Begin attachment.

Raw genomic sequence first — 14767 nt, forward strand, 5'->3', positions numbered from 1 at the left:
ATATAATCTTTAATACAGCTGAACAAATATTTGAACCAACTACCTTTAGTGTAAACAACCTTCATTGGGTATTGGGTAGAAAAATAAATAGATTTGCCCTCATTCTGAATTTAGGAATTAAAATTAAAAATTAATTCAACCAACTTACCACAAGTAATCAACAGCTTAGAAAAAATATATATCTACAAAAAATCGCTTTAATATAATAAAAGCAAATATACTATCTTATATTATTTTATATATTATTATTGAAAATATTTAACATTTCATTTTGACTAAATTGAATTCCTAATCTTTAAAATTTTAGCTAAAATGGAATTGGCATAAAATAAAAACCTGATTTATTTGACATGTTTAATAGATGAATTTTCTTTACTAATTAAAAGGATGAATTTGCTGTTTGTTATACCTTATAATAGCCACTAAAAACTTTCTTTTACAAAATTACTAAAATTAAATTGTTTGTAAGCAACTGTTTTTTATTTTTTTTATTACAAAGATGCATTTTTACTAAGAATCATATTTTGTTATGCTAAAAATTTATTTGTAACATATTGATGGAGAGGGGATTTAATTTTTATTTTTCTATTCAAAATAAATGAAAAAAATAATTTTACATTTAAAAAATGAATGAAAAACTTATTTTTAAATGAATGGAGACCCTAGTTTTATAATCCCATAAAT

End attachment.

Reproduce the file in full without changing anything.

Raw genomic sequence first — 14767 nt, forward strand, 5'->3', positions numbered from 1 at the left:
ATATAATCTTTAATACAGCTGAACAAATATTTGAACCAACTACCTTTAGTGTAAACAACCTTCATTGGGTATTGGGTAGAAAAATAAATAGATTTGCCCTCATTCTGAATTTAGGAATTAAAATTAAAAATTAATTCAACCAACTTACCACAAGTAATCAACAGCTTAGAAAAAATATATATCTACAAAAAATCGCTTTAATATAATAAAAGCAAATATACTATCTTATATTATTTTATATATTATTATTGAAAATATTTAACATTTCATTTTGACTAAATTGAATTCCTAATCTTTAAAATTTTAGCTAAAATGGAATTGGCATAAAATAAAAACCTGATTTATTTGACATGTTTAATAGATGAATTTTCTTTACTAATTAAAAGGATGAATTTGCTGTTTGTTATACCTTATAATAGCCACTAAAAACTTTCTTTTACAAAATTACTAAAATTAAATTGTTTGTAAGCAACTGTTTTTTATTTTTTTTATTACAAAGATGCATTTTTACTAAGAATCATATTTTGTTATGCTAAAAATTTATTTGTAACATATTGATGGAGAGGGGATTTAATTTTTATTTTTCTATTCAAAATAAATGAAAAAAATAATTTTACATTTAAAAAATGAATGAAAAACTTATTTTTAAATGAATGGAGACCCTAGTTTTATAATCCCATAAAT